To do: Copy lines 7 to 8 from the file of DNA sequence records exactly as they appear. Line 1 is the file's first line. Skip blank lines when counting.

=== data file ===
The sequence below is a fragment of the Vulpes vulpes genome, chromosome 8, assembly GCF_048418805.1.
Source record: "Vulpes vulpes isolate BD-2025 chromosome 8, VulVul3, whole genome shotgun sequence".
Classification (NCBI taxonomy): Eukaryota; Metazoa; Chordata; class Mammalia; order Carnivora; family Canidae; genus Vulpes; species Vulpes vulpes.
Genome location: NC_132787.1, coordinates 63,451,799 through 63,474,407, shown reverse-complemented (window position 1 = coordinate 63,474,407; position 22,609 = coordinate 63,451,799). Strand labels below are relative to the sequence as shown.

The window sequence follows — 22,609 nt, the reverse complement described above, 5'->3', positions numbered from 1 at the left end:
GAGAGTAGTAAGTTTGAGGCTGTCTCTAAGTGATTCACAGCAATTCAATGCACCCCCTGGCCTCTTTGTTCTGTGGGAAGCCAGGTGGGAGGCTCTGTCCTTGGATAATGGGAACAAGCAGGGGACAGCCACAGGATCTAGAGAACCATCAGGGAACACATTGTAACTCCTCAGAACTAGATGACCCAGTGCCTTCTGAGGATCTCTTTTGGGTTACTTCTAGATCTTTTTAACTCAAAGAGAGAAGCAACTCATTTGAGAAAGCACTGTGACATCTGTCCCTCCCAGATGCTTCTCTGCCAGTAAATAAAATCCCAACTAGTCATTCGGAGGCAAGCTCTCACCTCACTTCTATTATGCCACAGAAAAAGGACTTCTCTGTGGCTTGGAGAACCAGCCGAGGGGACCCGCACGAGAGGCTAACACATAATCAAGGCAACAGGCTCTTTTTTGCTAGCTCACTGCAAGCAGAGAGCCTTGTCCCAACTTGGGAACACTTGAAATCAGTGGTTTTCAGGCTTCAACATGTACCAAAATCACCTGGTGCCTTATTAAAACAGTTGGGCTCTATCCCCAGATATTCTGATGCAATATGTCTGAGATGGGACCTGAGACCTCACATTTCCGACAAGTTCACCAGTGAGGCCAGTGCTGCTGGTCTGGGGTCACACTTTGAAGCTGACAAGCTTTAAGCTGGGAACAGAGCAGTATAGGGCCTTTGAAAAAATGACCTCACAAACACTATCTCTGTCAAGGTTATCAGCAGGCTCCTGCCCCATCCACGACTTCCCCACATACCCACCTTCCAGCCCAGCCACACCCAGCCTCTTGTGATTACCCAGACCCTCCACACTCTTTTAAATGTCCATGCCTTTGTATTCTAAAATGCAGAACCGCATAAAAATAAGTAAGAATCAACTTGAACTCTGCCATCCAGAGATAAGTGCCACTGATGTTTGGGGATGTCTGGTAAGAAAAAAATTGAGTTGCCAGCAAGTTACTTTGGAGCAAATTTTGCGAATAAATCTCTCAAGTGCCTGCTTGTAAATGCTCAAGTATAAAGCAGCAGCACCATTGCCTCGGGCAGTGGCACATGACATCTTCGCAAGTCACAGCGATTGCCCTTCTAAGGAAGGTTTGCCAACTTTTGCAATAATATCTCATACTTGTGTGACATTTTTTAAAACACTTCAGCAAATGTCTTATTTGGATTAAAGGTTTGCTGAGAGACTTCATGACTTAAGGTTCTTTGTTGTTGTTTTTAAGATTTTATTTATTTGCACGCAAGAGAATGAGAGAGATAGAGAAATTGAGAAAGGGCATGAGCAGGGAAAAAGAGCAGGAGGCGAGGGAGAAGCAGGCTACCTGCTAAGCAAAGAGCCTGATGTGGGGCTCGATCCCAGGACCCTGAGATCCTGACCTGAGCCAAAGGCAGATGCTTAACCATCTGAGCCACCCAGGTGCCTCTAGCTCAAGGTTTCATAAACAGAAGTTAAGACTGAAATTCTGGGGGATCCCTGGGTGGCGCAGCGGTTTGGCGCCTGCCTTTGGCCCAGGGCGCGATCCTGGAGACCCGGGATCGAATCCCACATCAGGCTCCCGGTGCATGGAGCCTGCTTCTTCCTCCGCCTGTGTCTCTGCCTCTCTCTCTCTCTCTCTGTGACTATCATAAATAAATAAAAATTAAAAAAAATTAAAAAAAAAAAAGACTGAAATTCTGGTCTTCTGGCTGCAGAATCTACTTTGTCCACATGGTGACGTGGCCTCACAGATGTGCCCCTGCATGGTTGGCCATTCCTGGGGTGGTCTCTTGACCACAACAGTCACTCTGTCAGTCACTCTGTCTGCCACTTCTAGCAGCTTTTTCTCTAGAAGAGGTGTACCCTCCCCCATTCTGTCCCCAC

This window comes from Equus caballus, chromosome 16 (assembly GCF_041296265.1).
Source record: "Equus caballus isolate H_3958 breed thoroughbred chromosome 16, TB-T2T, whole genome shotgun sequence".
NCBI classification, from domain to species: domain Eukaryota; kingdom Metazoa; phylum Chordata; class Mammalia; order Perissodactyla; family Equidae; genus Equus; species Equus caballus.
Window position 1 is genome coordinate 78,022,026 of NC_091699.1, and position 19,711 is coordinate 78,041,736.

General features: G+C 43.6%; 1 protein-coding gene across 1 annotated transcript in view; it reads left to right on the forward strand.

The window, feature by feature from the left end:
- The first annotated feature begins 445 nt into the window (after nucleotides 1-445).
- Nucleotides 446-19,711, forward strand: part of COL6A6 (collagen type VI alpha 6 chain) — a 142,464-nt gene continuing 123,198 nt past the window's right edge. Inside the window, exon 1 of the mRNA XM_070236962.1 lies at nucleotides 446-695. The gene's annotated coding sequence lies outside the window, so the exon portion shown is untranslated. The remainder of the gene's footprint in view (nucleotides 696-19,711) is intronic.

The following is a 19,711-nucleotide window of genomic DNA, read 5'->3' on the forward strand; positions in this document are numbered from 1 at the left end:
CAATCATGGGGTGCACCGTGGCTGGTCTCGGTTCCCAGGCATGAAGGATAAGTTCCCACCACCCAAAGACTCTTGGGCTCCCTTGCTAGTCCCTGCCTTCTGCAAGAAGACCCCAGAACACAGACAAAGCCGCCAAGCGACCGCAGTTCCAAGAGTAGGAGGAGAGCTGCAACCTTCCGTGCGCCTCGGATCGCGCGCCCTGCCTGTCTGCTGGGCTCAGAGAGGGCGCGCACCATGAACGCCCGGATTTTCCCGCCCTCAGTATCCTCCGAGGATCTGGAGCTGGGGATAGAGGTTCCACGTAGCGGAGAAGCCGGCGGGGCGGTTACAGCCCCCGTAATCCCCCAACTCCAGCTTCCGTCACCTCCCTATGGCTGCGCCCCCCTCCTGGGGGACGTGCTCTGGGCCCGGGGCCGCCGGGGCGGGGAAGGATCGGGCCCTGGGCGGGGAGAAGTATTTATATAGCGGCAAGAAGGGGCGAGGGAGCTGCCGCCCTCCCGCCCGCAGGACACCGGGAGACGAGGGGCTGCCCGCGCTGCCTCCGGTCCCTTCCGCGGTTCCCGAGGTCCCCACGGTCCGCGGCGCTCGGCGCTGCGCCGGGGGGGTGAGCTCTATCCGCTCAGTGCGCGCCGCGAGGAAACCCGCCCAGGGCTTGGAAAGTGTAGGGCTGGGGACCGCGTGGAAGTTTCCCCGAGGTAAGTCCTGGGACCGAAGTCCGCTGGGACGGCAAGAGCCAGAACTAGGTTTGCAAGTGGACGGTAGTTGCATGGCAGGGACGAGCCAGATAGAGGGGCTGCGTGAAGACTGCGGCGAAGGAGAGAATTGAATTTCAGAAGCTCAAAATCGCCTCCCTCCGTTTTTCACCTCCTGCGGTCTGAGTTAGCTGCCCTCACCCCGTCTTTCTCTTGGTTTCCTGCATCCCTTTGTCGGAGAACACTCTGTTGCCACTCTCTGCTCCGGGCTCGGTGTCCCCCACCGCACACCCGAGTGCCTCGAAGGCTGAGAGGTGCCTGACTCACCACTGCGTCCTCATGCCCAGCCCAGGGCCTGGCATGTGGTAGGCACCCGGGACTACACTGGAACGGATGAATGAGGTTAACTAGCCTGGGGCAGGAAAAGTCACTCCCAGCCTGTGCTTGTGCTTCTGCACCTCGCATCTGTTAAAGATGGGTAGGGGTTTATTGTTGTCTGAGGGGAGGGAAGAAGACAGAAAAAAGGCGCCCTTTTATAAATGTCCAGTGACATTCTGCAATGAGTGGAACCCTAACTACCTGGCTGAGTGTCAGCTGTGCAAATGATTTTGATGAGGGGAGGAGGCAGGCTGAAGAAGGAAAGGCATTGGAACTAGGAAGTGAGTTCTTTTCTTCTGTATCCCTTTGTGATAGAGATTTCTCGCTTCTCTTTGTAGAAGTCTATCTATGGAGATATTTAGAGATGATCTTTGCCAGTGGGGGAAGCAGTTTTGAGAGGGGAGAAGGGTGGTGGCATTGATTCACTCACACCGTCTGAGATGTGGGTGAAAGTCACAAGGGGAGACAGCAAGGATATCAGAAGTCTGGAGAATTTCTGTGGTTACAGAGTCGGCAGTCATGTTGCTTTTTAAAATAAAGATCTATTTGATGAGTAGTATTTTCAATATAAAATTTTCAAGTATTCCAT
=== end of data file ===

This window comes from Equus caballus, chromosome 16 (assembly GCF_041296265.1).
Source record: "Equus caballus isolate H_3958 breed thoroughbred chromosome 16, TB-T2T, whole genome shotgun sequence".